The Dental Effects of Thumb-Sucking

Recently, my spouse and I had a challenging debate about our three-year-old son’s thumb-sucking habit.  On one side, he uses this common, often impulsive behavior to self-soothe in stressful situations or when he’s tired.  On the flip-side of the coin, we’re fearful that he is doing lasting damage to his teeth and jaw.  I’ve heard varying opinions on behalf of both sides.  I tend to agree more with the argument that claims, “He’ll grow out of it! He won’t be sucking his thumb when he’s 15! His sense of security is more important.” My significant other, however, feels that he needs to stop immediately, as he can already see that this habit is causing his front teeth to protrude.  In order to do what’s best for our child’s mouth and to settle the debate, once and for all, I decided to do a little research and find out what the experts say.

According to the American Dental Association (ADA), thumb-sucking is a completely natural reflex for many children.  As infants, sucking helps make many babies happy and secure, whether they’re using their thumb, a different finger, a pacifier, or any other appropriate item.  But as they age, and their permanent teeth get ready to erupt, thumb-sucking can cause some serious problems.  The severity of the issues often corresponds with the intensity of the sucking, with those who vigorously suck their thumbs becoming more likely to have more challenging problems.  If thumb sucking does not stop by the time permanent teeth are ready to come in (usually between the ages of 6 and 8), proper growth of the mouth and alignment of the teeth will likely be effected.  Using a pacifier can have the same results; however breaking that habit can often be easier.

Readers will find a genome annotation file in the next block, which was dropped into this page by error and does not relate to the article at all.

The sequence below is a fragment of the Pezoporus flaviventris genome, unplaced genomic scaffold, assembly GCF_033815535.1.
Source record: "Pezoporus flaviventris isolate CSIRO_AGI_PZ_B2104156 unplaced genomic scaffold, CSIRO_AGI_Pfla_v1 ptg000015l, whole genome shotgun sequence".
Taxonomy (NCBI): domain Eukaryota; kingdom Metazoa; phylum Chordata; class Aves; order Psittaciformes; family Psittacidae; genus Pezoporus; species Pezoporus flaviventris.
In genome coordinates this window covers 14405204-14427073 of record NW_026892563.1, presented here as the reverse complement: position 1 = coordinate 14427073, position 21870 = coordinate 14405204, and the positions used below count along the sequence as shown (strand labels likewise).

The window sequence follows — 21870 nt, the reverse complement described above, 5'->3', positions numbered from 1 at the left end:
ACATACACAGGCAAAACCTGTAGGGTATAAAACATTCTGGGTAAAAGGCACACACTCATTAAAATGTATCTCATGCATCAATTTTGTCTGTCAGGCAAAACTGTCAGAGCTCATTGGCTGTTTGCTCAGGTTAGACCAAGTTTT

The ADA claims that children typically stop sucking between the ages of two and four, which would mean most aren’t negatively affecting their permanent teeth yet.  My son, however, isn’t showing any signs of stopping, and I’m sure he’s not the only one who has a tough time kicking the habit.  If you’re trying to get your little one to stop sucking, the ADA recommends the following steps:

  • Because kids often suck their thumbs when feeling insecure or when seeking comfort, try to eliminate the cause of anxiety and provide comfort with other means.
  • Praise children when they do not suck, as opposed to scolding them for when they do.
  • If the child is older, encourage them to take an active role in this process.  Get them involved in choosing the best method of stopping.
  • Have your dentist talk to your child about why they need to stop.  Sometimes, having another adult support your efforts at home is helpful.
  • When all else fails, there are physical means of keeping children from sucking.  Using a bandage or thumb-guard can help, or your dentist can prescribe a bitter medication or mouth appliance to help break the habit.

As much as I’d love to allow my child to continue sucking his thumb for security, I realize that in the long run, the problems that may arise due to this habit could be far worse than needing to find an alternative source of comfort.

Written by Mark Paulsort

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